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Montevideo, June 17th 2024 - 04:36 UTC

 

 

Nicaragua must still respect human rights outside of OAS, members of the organization said

Thursday, November 9th 2023 - 11:28 UTC
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”No, Mr. Ortega, it is not going to be so easy to leave the defense of human rights in the continent,” Uruguay’s Abdala said ”No, Mr. Ortega, it is not going to be so easy to leave the defense of human rights in the continent,” Uruguay’s Abdala said

Members of the Organization of American States (OAS) Wednesday insisted Nicaragua must still respect human rights regardless of its detachment from the group effective Nov. 19, two years after announcing its decision to leave according to the applicable rules.

Nicaragua may leave the OAS but respecting “all human rights“ will continue to be one of its ”legal obligations,“ the remaining countries stressed.

In 2021, Nicaraguan ruler Daniel Ortega decided to turn his back on the OAS following the organization's refusal to recognize the 2021 elections, in which he was reelected with his rivals in jail or in exile. Those elections aggravated the crisis already gripping the country since the 2018 anti-government protests, which resulted in some 300 deaths.

The OAS ”deeply regrets“ that Nicaragua has withdrawn but emphasizes that its withdrawal ”does not leave without effect the other legal obligations for which it is responsible by virtue of its ratification of other inter-American conventions,“ reads a resolution unanimously approved by the Permanent Council, the body's executive body.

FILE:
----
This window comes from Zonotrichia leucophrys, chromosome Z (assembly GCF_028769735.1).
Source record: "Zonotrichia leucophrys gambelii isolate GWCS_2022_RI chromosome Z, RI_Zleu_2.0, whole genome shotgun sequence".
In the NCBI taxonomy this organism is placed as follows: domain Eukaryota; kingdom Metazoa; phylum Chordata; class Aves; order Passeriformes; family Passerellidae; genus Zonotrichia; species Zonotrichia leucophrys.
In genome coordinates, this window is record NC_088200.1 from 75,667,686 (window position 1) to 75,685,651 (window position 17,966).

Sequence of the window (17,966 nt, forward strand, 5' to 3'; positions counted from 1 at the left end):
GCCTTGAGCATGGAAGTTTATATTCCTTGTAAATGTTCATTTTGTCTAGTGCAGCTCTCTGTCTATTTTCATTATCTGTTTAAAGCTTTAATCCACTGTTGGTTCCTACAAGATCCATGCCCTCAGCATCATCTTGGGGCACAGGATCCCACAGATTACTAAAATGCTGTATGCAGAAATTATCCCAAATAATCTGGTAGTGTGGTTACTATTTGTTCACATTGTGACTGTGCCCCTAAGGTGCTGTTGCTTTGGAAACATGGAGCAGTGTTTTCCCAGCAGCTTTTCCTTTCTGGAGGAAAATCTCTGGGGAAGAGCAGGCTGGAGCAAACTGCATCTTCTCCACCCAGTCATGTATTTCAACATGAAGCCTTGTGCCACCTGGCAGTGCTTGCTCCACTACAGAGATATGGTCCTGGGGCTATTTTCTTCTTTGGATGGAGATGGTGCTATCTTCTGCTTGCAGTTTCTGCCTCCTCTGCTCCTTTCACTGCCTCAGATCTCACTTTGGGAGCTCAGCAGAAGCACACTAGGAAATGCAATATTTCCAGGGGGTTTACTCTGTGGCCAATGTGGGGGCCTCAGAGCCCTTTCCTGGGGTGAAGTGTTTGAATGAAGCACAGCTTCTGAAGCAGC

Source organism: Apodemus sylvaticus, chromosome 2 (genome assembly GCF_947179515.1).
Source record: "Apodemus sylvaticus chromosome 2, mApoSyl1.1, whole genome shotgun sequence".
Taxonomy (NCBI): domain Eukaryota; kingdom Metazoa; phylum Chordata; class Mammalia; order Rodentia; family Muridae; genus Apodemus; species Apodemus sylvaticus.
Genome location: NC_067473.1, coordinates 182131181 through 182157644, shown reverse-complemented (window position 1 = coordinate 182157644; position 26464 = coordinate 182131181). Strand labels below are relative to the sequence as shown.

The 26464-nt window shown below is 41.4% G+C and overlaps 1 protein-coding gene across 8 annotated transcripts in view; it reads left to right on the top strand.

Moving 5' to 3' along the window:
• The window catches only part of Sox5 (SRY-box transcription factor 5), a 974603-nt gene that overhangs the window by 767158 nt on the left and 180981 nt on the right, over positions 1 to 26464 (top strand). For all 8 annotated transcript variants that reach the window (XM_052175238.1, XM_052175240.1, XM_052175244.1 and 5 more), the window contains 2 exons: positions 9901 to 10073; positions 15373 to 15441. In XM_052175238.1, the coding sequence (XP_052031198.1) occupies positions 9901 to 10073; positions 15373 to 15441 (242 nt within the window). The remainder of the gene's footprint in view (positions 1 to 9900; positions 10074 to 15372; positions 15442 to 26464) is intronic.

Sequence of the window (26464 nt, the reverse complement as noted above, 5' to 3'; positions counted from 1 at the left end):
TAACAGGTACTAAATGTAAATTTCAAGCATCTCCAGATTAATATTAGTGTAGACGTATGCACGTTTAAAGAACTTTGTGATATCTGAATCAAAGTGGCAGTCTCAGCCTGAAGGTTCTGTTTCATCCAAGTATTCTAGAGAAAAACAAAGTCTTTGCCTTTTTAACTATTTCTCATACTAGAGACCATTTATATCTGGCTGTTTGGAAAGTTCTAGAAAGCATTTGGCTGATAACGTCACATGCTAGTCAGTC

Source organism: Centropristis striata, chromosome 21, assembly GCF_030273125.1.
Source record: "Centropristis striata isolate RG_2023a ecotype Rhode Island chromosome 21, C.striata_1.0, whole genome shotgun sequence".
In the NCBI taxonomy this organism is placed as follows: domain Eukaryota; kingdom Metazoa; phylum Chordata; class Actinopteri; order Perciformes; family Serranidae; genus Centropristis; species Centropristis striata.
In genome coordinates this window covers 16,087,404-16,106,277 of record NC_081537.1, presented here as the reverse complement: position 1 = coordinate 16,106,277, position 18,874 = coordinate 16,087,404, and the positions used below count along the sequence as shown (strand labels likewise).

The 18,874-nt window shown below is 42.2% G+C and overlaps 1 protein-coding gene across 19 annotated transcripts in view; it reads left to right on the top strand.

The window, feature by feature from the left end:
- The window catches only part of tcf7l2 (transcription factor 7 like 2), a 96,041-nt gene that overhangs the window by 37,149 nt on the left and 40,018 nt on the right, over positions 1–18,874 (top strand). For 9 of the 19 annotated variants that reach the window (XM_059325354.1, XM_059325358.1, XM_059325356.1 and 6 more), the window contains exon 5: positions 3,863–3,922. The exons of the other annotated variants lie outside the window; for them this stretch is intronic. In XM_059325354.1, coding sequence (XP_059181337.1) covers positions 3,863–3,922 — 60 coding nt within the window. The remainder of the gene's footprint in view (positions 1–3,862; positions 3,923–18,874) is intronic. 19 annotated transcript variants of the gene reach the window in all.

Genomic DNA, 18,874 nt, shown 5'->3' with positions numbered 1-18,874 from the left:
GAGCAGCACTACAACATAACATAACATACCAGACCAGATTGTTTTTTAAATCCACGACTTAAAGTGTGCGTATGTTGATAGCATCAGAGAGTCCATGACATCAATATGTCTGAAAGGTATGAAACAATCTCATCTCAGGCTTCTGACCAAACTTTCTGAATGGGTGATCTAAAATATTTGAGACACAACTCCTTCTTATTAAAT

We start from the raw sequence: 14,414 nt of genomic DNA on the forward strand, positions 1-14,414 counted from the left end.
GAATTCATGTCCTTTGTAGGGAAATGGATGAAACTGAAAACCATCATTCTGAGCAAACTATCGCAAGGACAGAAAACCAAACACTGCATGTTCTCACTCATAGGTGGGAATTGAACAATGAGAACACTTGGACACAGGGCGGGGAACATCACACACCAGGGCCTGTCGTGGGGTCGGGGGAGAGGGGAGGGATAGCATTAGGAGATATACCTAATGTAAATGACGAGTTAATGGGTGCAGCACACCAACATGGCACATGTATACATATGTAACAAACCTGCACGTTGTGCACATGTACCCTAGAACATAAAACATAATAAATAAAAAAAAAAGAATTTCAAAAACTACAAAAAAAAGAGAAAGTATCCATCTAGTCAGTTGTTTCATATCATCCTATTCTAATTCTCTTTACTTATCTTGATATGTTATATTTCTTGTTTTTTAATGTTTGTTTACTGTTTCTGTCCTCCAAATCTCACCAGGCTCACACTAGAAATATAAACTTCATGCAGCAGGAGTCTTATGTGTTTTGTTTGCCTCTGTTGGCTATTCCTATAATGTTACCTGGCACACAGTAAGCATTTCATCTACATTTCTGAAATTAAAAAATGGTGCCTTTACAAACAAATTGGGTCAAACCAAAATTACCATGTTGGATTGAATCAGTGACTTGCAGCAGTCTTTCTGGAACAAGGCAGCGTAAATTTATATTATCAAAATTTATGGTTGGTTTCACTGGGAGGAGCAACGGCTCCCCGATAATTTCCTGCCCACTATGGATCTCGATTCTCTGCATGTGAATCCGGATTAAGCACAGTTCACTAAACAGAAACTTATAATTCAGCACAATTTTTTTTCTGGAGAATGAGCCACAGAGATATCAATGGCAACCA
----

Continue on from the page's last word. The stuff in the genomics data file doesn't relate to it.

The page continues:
Nicaragua must still ” respect all human rights reflected in customary norms [and] in the multilateral conventions“ to which it is a party, in addition to ”those derived from general principles of international law.“

The OAS also warned Ortega that it ”will continue to pay special attention“ to the situation in the Central American country.

Uruguay’s Ambassador to the OAS Washington Abdala even launched a plea against ”the stark violence of Mr. Ortega's dictatorship“ while words such as ”disappointment,“ ”sadness“ or ”deep dismay“ were used in OAS circles to describe Nicaragua’s departure.

Ortega ”has nothing left to do, he has broken all the red lines, he has broken absolutely all of them,“ insisted Abdala, who recalled that the Sandinista leader was ”the one who let Hugo Torres die.“ Torres was a former comrade-in-arms who later became critical of the president and ended up dying in a hospital after months in jail. He is ”the one who persecutes the Church and “declares stateless persons,” Abdala added.

“No, Mr. Ortega, it is not going to be so easy to leave the defense of human rights in the continent, it is not going to be so simple, it should not be so simple and, if it were so simple, it would speak very badly of us because what are we here for? To defend principles, values, democracy, human rights,” Abdala reminded his colleagues.

Inserting a footnote to the joint statement were Brazil and El Salvador: “We take this opportunity to reiterate our perception that it is necessary to calibrate political strategies” with “constructive and collaborative approaches” because although the possibility of applying punitive measures “can be useful in some contexts” they should not be considered as “automatic mechanisms,” Brazil’s Ambassador to the OAS, Benoni Belli said.

The government of President Luiz Inácio Lula da Silva harbors the “hope that Nicaragua will be able to return to the organization in the future,” he added.

Categories: Politics, Latin America.

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